Diversity study of bacterial epibionts associated to cephalothorax of hydrothermal shrimp Rimicaris exoculata

Deprived of kight, the deep-sea hydrothermal vents are extreme ecosystems sustained by bacterial chemosynthesis. These environments are colonized by animal species living in close relationships with these chemoautotrophic micro-organisms, eating them or establishing long term interactions with them, trophic or not.

The shrimp Rimicaris exoculata is an endemic hydrothermal species of the Midle-Atlantic Ridge (MAR) sites. It is the dominant species on several hydrothermal vent sites. This crustacean has an enlarged gill chamber, harboring a dense ectrosynbiotic community. Until now, their acquisition and their metabolic pathways were not fully understood. The presence of a microbial community in the digestive tract has also been described. First, this study focused on the analyses of the possible differences in the epibiotic community among the gill chamber epibiotic community along R. exoculata life cycle. Then, we have looked for the bacterial metabolisms suspeceted to occur among this community.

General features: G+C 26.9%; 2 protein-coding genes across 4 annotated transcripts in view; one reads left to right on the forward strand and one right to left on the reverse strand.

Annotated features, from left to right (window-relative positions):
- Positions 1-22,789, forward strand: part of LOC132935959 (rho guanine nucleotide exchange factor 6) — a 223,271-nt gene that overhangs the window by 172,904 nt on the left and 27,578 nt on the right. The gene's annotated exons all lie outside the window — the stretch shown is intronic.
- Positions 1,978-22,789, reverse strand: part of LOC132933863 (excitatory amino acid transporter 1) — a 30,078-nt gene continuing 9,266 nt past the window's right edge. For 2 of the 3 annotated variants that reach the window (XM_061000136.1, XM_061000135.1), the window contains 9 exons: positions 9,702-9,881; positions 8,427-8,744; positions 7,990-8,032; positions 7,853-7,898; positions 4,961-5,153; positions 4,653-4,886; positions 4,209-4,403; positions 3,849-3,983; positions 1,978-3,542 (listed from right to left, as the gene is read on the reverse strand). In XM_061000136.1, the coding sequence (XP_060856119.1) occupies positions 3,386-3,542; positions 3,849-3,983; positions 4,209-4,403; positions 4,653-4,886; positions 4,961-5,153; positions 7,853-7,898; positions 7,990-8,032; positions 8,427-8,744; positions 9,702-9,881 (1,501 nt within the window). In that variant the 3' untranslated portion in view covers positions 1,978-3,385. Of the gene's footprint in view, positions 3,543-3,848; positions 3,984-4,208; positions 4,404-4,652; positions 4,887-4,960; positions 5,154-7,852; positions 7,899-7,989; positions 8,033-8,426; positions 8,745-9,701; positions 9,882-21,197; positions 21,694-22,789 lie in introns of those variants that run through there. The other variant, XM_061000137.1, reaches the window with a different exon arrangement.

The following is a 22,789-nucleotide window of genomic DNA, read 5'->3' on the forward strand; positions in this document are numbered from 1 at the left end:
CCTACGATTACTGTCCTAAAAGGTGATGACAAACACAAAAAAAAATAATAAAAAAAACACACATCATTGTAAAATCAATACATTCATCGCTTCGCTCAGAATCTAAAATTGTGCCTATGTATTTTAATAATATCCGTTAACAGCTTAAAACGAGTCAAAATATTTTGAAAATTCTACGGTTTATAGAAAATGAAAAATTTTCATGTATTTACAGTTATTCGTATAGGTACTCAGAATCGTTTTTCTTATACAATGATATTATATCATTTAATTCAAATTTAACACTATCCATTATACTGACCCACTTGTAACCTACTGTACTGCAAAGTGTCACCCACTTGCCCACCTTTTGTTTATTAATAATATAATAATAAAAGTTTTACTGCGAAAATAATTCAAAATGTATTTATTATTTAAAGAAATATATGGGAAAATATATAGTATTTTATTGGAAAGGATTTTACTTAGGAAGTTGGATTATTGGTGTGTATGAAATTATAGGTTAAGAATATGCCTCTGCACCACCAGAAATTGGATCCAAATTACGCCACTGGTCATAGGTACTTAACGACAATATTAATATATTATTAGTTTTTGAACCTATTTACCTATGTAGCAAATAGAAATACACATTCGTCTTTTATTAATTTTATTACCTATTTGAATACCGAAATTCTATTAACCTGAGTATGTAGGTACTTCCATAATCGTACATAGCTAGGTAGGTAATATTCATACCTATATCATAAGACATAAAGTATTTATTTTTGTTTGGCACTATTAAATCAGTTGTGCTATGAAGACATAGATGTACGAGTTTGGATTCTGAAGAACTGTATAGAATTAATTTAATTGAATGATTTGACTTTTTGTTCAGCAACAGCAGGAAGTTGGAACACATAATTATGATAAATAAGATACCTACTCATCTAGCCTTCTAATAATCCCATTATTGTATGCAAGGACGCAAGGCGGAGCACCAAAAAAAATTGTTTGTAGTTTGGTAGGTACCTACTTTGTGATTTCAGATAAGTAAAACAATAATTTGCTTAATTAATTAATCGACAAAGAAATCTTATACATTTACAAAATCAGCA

This work confirmed that the epibiotic community of the R. exoculata cephalothorax is dominated by two phylotypes: Epsilonproteobacteria and Gammaproteobacteria. There are always present and active. They are eliminated and then recolonised the cephalothorax after each moult. In addition, they are detected in the environment (horizontal transmission). However, the relative proportion of these phylotypes seemed to vary along the host life cycle (eggs/larvae versus juvenile/adult). According to the geochemical conditions of various hydrothermal sites, research on the metabolic pathways of these epibionts has confirmed recent hypothesis. The energetic pathways such as the methanotrophy, the sulfur-oxidation/reduction and the hydrogenotrophy were detected from the cephalothorax epibionts as well as the autotrophic pathways (rTCA and Calvin cycles). Results also showed that the oxidation of the sulfur compounds seemed to be the major pathways with constant activity., whereas the oxidation of methane and hydrogen seemed to be threshold dependent and so linked ti the geochemical conditions of the host life environment. This study broadened our view on the relations between the cephalothorax epibionts and the hydrothermal shrimp Rimicaris exoculata.